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Lygia Clark, Dialogue: Goggles, (1968)
In keeping with her experimentation with therelationship between the artist, the artwork and the audience/participant, Clark fabricated a pair of goggles that restrict the visual field of the participants and force an eye-to-eye exchange through a series of mirrors that distort their vision. In this piece, Clark merges concrete examples of performance, interactivity and dialogism. For Clark, the object becomes “a mere vehicle for bodily experience and exists only in relation to the body that holds (or interacts) with it.”

Lygia Clark, Dialogue: Goggles, (1968)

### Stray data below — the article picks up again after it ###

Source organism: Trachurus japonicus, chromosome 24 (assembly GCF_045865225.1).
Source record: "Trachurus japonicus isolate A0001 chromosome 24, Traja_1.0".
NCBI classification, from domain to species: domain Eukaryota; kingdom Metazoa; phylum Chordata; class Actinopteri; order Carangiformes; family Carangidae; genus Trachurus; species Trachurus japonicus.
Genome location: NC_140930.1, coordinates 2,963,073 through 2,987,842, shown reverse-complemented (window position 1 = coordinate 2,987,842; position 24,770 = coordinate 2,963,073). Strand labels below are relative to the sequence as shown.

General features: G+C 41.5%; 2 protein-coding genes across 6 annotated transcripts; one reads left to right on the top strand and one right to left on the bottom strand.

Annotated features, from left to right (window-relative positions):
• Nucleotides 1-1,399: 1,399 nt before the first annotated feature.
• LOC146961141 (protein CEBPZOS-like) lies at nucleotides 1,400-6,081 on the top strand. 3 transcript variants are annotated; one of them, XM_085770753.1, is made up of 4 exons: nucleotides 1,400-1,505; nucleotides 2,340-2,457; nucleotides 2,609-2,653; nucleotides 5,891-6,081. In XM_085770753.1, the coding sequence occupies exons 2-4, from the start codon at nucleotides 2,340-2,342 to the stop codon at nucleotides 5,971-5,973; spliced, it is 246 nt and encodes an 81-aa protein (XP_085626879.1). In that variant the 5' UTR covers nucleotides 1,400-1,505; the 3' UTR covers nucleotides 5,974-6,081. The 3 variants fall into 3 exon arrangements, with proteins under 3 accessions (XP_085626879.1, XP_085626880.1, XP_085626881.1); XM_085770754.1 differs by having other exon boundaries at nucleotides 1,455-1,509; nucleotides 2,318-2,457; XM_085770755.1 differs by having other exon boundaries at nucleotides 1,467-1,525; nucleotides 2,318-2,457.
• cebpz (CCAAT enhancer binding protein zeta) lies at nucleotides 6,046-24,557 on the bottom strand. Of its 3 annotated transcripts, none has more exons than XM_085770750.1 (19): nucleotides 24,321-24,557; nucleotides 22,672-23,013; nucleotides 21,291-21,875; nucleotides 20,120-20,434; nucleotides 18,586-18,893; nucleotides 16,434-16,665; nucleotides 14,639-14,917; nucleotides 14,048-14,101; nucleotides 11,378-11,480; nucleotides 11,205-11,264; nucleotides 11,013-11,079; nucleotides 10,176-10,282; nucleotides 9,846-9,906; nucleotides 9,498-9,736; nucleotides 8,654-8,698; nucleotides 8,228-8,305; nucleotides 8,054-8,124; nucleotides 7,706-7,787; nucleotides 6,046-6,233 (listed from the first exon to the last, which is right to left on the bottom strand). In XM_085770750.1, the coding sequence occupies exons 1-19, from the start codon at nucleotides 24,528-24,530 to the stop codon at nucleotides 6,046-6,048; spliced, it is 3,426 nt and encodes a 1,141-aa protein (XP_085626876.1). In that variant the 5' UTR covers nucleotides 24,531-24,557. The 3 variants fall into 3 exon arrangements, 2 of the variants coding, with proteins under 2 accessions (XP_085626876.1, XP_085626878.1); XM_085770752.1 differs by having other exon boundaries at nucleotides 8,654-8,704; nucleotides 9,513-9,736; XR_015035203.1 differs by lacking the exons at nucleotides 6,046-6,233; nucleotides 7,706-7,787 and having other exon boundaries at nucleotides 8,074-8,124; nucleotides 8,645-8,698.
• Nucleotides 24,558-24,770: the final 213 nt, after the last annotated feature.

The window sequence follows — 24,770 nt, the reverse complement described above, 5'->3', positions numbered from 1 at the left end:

In keeping with her experimentation with therelationship between the artist, the artwork and the audience/participant, Clark fabricated a pair of goggles that restrict the visual field of the participants and force an eye-to-eye exchange through a series of mirrors that distort their vision. In this piece, Clark merges concrete examples of performance, interactivity and dialogism. For Clark, the object becomes “a mere vehicle for bodily experience and exists only in relation to the body that holds (or interacts) with it.”